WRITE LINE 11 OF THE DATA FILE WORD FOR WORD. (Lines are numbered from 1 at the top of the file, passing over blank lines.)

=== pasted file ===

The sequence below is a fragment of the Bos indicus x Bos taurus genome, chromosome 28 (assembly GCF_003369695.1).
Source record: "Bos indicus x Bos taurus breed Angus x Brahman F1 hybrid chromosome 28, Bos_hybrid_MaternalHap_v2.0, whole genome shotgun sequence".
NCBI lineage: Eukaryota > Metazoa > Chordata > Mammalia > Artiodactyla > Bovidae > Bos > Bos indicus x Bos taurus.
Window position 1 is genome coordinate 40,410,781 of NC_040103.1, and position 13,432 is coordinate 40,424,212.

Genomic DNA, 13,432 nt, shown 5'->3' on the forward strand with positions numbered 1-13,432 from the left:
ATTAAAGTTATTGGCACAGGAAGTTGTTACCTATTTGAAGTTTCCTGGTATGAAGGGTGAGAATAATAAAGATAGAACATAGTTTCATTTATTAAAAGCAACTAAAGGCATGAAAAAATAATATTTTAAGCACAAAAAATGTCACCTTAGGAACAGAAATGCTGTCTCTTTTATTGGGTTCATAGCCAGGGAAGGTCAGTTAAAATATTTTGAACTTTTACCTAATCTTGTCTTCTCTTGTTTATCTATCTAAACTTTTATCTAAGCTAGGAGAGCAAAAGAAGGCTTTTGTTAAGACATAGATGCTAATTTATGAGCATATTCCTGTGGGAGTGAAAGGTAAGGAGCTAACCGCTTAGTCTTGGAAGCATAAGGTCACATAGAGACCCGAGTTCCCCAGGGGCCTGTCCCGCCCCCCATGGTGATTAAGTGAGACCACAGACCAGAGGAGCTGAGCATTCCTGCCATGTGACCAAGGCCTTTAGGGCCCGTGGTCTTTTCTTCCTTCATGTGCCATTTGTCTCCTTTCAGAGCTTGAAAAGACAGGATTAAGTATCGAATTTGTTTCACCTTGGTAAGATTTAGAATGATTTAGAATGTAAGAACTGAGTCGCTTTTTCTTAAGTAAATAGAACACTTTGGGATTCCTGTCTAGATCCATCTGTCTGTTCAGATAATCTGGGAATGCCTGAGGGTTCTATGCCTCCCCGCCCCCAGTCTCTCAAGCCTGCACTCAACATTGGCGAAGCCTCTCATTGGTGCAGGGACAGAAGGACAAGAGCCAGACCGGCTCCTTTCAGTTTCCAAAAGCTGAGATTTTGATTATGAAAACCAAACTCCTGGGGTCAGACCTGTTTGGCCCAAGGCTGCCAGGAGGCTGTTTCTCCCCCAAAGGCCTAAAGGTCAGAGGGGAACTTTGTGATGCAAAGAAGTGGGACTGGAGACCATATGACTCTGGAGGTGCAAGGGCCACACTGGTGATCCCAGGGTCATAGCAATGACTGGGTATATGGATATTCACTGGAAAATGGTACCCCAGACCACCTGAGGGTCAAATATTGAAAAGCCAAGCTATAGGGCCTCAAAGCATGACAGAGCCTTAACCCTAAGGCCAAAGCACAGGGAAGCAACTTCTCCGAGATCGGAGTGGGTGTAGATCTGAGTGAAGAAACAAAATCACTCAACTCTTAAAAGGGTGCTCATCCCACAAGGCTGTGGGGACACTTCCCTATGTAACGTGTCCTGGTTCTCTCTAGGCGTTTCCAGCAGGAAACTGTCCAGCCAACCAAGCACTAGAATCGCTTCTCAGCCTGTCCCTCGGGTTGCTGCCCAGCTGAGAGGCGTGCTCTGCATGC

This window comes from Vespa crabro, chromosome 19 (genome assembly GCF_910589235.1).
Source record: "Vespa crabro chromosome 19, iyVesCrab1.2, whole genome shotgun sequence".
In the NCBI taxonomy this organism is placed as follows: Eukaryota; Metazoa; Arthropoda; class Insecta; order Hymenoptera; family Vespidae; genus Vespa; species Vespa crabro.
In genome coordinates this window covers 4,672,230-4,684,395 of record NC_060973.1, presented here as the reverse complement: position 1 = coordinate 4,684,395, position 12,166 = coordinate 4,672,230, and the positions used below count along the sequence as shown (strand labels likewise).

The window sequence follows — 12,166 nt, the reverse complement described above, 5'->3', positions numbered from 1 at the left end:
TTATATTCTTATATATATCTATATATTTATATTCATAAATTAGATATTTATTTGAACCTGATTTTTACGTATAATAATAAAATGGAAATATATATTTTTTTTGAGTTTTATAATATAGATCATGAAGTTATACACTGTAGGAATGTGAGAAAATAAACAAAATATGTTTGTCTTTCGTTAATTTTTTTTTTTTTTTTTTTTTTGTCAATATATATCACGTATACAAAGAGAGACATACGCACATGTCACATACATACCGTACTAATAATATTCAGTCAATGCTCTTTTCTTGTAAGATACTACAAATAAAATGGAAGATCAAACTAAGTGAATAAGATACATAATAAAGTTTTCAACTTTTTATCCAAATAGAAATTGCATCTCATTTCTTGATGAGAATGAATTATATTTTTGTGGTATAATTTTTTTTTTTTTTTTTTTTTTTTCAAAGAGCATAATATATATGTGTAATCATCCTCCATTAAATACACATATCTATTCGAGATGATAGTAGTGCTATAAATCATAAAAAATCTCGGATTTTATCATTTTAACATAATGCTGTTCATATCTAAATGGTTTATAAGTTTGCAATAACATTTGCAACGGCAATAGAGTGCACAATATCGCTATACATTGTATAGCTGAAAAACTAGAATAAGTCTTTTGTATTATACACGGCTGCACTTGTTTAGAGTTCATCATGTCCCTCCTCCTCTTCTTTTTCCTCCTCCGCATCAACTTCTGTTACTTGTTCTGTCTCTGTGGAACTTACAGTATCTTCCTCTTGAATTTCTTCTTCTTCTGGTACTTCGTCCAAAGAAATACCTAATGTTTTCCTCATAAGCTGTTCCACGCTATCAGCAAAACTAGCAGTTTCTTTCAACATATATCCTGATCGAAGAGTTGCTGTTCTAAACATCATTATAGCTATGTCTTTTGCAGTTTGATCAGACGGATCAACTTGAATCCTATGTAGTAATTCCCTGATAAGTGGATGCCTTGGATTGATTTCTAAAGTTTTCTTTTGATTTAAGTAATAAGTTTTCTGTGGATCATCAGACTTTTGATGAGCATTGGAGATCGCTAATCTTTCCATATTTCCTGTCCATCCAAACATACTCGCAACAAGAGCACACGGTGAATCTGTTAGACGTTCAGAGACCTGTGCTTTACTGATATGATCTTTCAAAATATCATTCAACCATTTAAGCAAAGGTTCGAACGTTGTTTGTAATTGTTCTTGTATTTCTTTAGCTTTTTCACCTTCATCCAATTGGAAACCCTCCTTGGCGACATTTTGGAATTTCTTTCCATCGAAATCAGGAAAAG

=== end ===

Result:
The window sequence follows — 12,166 nt, the reverse complement described above, 5'->3', positions numbered from 1 at the left end: